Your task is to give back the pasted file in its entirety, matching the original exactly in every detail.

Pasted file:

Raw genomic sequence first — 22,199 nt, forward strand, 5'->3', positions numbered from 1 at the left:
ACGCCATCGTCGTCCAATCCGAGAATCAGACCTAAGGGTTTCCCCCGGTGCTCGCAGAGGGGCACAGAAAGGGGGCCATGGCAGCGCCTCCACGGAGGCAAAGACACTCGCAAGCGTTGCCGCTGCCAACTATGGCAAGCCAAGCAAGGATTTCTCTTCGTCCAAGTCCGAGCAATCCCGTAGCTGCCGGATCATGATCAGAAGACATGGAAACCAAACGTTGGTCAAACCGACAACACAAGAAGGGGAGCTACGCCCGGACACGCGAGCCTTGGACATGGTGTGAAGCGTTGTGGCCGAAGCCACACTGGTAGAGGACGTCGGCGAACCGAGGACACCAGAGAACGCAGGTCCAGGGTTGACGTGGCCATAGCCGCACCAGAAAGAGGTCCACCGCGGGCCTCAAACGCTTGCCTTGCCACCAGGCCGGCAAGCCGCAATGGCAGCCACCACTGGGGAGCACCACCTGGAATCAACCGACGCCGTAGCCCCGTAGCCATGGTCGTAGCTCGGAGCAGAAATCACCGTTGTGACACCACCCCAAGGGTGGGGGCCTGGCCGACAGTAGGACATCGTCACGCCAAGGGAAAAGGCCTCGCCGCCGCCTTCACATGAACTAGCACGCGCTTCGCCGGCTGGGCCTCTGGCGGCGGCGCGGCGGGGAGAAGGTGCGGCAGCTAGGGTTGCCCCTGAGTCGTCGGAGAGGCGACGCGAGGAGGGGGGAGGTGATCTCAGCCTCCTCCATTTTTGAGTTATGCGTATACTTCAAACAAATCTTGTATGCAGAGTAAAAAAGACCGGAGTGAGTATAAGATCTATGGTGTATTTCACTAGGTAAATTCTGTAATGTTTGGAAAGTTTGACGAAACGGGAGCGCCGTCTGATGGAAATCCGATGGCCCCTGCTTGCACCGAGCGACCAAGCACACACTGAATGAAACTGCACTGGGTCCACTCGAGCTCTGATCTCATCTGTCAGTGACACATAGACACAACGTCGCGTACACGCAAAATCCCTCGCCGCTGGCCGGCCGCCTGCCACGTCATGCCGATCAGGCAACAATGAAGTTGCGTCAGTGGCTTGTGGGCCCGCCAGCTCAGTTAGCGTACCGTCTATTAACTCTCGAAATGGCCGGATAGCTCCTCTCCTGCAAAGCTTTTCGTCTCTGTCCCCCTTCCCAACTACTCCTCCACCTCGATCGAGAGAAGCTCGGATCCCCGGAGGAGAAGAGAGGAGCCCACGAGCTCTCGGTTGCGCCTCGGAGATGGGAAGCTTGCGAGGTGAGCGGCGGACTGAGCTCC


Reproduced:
Raw genomic sequence first — 22,199 nt, forward strand, 5'->3', positions numbered from 1 at the left:
ACGCCATCGTCGTCCAATCCGAGAATCAGACCTAAGGGTTTCCCCCGGTGCTCGCAGAGGGGCACAGAAAGGGGGCCATGGCAGCGCCTCCACGGAGGCAAAGACACTCGCAAGCGTTGCCGCTGCCAACTATGGCAAGCCAAGCAAGGATTTCTCTTCGTCCAAGTCCGAGCAATCCCGTAGCTGCCGGATCATGATCAGAAGACATGGAAACCAAACGTTGGTCAAACCGACAACACAAGAAGGGGAGCTACGCCCGGACACGCGAGCCTTGGACATGGTGTGAAGCGTTGTGGCCGAAGCCACACTGGTAGAGGACGTCGGCGAACCGAGGACACCAGAGAACGCAGGTCCAGGGTTGACGTGGCCATAGCCGCACCAGAAAGAGGTCCACCGCGGGCCTCAAACGCTTGCCTTGCCACCAGGCCGGCAAGCCGCAATGGCAGCCACCACTGGGGAGCACCACCTGGAATCAACCGACGCCGTAGCCCCGTAGCCATGGTCGTAGCTCGGAGCAGAAATCACCGTTGTGACACCACCCCAAGGGTGGGGGCCTGGCCGACAGTAGGACATCGTCACGCCAAGGGAAAAGGCCTCGCCGCCGCCTTCACATGAACTAGCACGCGCTTCGCCGGCTGGGCCTCTGGCGGCGGCGCGGCGGGGAGAAGGTGCGGCAGCTAGGGTTGCCCCTGAGTCGTCGGAGAGGCGACGCGAGGAGGGGGGAGGTGATCTCAGCCTCCTCCATTTTTGAGTTATGCGTATACTTCAAACAAATCTTGTATGCAGAGTAAAAAAGACCGGAGTGAGTATAAGATCTATGGTGTATTTCACTAGGTAAATTCTGTAATGTTTGGAAAGTTTGACGAAACGGGAGCGCCGTCTGATGGAAATCCGATGGCCCCTGCTTGCACCGAGCGACCAAGCACACACTGAATGAAACTGCACTGGGTCCACTCGAGCTCTGATCTCATCTGTCAGTGACACATAGACACAACGTCGCGTACACGCAAAATCCCTCGCCGCTGGCCGGCCGCCTGCCACGTCATGCCGATCAGGCAACAATGAAGTTGCGTCAGTGGCTTGTGGGCCCGCCAGCTCAGTTAGCGTACCGTCTATTAACTCTCGAAATGGCCGGATAGCTCCTCTCCTGCAAAGCTTTTCGTCTCTGTCCCCCTTCCCAACTACTCCTCCACCTCGATCGAGAGAAGCTCGGATCCCCGGAGGAGAAGAGAGGAGCCCACGAGCTCTCGGTTGCGCCTCGGAGATGGGAAGCTTGCGAGGTGAGCGGCGGACTGAGCTCC